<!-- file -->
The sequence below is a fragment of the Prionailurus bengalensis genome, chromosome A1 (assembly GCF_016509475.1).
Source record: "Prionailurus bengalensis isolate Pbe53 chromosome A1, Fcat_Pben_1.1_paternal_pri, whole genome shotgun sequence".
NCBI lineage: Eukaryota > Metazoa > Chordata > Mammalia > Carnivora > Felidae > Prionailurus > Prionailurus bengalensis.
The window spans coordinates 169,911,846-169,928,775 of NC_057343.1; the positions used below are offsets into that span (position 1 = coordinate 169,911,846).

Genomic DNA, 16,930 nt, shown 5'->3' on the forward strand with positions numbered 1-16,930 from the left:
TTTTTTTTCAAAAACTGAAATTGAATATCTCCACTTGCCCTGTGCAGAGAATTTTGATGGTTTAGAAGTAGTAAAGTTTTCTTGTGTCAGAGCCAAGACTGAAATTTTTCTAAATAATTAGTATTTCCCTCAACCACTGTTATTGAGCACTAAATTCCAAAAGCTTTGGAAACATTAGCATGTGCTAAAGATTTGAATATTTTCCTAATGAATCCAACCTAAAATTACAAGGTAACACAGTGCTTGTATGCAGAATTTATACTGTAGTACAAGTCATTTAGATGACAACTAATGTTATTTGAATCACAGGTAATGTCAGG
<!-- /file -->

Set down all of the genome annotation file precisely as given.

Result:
The sequence below is a fragment of the Prionailurus bengalensis genome, chromosome A1 (assembly GCF_016509475.1).
Source record: "Prionailurus bengalensis isolate Pbe53 chromosome A1, Fcat_Pben_1.1_paternal_pri, whole genome shotgun sequence".
NCBI lineage: Eukaryota > Metazoa > Chordata > Mammalia > Carnivora > Felidae > Prionailurus > Prionailurus bengalensis.
The window spans coordinates 169,911,846-169,928,775 of NC_057343.1; the positions used below are offsets into that span (position 1 = coordinate 169,911,846).

Genomic DNA, 16,930 nt, shown 5'->3' on the forward strand with positions numbered 1-16,930 from the left:
TTTTTTTTCAAAAACTGAAATTGAATATCTCCACTTGCCCTGTGCAGAGAATTTTGATGGTTTAGAAGTAGTAAAGTTTTCTTGTGTCAGAGCCAAGACTGAAATTTTTCTAAATAATTAGTATTTCCCTCAACCACTGTTATTGAGCACTAAATTCCAAAAGCTTTGGAAACATTAGCATGTGCTAAAGATTTGAATATTTTCCTAATGAATCCAACCTAAAATTACAAGGTAACACAGTGCTTGTATGCAGAATTTATACTGTAGTACAAGTCATTTAGATGACAACTAATGTTATTTGAATCACAGGTAATGTCAGG